Dog Sledding in New Hampshire!
Dog Sledding in the White Mountains of NH
What is a typical winter day for my sled dogs?
What is it like to step on the runners of the dog?
I still remember the excitement of my first time behind a team of sled dogs. Even back then when I didn’t know much and my dogs were still pretty young their enthusiasm and instinct floored me. I knew then I had made friends (for life!) with kindred spirits.
Siberian Huskies are my breed of sled dog. They don’t have to be trained to pull or run, they are born loving those things and they have tons of spirit and drive. They can be challenging, but their beauty and love of adventure will win anyone over!
So what is dog sledding like? After your equipment (sled or rig) is set up and secured to an (UMMOVABLE) object each excited team member is attached to the gangline by her collar and harness. Do this 4-10 times…and the human is usually drenched in sweat! Now you have an entire team jumping and yelping with joy and hunger for the trail. A last look over equipment, the trail, each dog and any passengers…and you pull the quick release. The team takes off with a SURGE. You are now racing at up to 20mph down a snowy trail. The dogs are running in pairs in front of you … and those all important lead dogs are a long way away! Everything is quiet now and you can hear your heart pounding as you near the first fork in the trail. Left is down a plowed road, you don’t want to go that way. Right takes you up the snowmobile trail and over the mountain for beautiful views. You quietly call the leaders names and then give the command for right: “Twinkle, Bodhi…. GEE!” The leaders bring the team expertly in the desired direction. “Good dogs Twnkle and Bodhi!” you say and see them flick their ears to you in appreciation of the praise. Now you are cruising uphill, the dogs digging in and the speed is still high. As you near the crest of the hill you notice all dog ears flick forward, what do the dogs hear or smell that you cannot see yet? The speed increases as you crest the hill, and you notice fresh moose tracks. A little while later you are the one to spot the moose standing quietly off the trail. The trail is gorgeous and the air cool and fresh. Soon you hear a snowmobile and you call to the team “GEE over”. Starting at the front the team pushes farther to the right and you head on pass the snowmobile smoothly.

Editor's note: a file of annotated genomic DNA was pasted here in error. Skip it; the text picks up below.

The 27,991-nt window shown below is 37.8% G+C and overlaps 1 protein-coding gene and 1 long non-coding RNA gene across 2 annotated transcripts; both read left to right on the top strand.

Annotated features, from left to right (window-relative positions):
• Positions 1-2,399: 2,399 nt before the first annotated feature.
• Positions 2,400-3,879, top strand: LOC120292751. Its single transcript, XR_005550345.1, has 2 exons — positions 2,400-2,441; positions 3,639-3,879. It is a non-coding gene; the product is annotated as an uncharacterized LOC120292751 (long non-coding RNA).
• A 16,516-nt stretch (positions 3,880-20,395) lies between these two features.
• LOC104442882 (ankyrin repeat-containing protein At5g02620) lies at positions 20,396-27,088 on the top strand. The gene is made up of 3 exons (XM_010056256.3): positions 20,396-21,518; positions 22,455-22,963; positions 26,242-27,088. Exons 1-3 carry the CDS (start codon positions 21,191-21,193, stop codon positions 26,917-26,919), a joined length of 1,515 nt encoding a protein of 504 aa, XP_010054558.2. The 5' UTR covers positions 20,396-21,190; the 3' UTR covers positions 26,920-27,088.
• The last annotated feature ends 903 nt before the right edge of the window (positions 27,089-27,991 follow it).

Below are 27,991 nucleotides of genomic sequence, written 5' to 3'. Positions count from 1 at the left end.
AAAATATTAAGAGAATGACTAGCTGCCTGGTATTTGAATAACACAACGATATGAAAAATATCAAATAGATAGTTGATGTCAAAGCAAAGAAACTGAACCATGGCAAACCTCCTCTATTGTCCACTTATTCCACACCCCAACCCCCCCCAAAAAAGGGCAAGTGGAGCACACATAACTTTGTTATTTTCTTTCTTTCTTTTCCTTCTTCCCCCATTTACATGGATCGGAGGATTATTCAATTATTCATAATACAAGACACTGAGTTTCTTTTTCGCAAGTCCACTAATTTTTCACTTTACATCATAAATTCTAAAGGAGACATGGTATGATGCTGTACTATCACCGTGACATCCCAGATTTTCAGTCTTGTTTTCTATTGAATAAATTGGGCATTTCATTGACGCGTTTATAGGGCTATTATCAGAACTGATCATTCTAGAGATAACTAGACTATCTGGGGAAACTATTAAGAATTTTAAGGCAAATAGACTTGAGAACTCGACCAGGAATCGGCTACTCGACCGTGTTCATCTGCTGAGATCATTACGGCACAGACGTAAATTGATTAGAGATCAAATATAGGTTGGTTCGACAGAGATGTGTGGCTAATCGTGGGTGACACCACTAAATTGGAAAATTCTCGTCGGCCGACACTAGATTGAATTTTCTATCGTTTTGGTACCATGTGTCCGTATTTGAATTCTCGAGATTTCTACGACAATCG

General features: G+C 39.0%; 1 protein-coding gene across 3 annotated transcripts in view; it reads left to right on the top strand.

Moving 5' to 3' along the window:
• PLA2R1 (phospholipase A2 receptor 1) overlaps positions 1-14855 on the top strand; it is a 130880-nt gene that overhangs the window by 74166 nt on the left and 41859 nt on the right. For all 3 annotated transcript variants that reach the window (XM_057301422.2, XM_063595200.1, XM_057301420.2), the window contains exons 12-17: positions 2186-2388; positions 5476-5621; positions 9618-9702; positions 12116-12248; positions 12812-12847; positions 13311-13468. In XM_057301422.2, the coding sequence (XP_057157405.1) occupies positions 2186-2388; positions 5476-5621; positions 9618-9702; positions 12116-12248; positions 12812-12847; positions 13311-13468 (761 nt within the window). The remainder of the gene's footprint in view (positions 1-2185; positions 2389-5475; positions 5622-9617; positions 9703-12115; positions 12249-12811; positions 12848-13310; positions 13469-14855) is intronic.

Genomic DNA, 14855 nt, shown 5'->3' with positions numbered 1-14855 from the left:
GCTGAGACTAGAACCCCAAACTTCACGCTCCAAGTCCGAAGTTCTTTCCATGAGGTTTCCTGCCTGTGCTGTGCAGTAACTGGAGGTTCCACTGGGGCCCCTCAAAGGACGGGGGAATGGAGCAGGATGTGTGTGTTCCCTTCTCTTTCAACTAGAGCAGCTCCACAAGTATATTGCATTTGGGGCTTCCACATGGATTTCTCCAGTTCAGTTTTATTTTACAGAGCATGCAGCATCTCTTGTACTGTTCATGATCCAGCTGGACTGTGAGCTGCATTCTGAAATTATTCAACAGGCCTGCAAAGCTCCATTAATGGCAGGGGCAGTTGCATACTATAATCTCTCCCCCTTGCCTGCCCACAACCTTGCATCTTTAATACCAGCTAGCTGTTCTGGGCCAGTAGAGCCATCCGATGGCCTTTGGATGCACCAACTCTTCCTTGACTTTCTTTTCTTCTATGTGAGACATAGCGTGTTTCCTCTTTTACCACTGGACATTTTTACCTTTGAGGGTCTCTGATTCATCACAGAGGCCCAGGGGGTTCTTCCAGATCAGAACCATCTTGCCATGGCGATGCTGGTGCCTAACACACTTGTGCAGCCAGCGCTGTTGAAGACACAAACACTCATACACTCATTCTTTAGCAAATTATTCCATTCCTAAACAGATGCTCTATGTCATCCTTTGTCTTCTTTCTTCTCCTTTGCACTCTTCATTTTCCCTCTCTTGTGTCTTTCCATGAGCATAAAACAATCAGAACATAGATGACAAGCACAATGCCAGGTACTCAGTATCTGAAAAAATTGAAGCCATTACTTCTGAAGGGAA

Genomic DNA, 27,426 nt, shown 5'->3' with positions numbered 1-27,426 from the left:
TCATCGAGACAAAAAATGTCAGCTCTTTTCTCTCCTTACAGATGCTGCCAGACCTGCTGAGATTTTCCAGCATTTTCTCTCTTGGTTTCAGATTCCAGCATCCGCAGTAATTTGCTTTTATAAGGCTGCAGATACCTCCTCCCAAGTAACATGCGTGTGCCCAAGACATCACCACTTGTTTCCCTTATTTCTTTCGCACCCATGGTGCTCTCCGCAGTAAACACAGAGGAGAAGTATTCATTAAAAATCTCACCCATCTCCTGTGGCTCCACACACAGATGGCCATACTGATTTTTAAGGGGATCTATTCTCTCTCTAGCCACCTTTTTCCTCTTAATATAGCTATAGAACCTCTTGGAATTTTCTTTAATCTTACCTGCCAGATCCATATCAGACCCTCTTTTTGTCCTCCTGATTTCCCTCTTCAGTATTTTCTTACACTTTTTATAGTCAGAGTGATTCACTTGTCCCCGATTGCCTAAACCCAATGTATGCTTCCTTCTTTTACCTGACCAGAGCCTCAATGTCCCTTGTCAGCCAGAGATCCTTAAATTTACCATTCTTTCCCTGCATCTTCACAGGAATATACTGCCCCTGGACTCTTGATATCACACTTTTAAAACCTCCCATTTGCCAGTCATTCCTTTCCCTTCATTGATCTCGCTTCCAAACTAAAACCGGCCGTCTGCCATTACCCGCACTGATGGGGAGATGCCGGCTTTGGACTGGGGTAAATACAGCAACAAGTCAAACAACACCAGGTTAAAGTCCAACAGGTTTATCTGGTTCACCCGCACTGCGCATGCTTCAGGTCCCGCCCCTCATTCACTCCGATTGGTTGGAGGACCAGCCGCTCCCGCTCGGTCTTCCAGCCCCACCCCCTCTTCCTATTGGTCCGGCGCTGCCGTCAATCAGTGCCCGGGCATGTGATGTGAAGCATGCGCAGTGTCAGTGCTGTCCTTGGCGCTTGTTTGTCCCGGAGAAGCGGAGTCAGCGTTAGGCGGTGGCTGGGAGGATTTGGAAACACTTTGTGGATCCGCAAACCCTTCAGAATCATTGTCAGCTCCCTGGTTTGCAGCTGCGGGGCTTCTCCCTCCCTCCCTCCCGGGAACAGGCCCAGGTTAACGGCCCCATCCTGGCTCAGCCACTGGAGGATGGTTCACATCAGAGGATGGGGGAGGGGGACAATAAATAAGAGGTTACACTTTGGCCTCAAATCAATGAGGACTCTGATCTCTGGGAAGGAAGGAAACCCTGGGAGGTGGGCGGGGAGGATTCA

After a while it is time to take a break. The sled is anchored down and tied off to a tree. Water bowls for the dogs and some frozen meat. Hot cocoa or tea for the people. All is peaceful for a minute or so, but as soon as the bowls are picked up the dogs are more than ready to go again. You pack up the sled and head off again. What a beautiful day!
Barking Brook Sled Dog Adventures, llc
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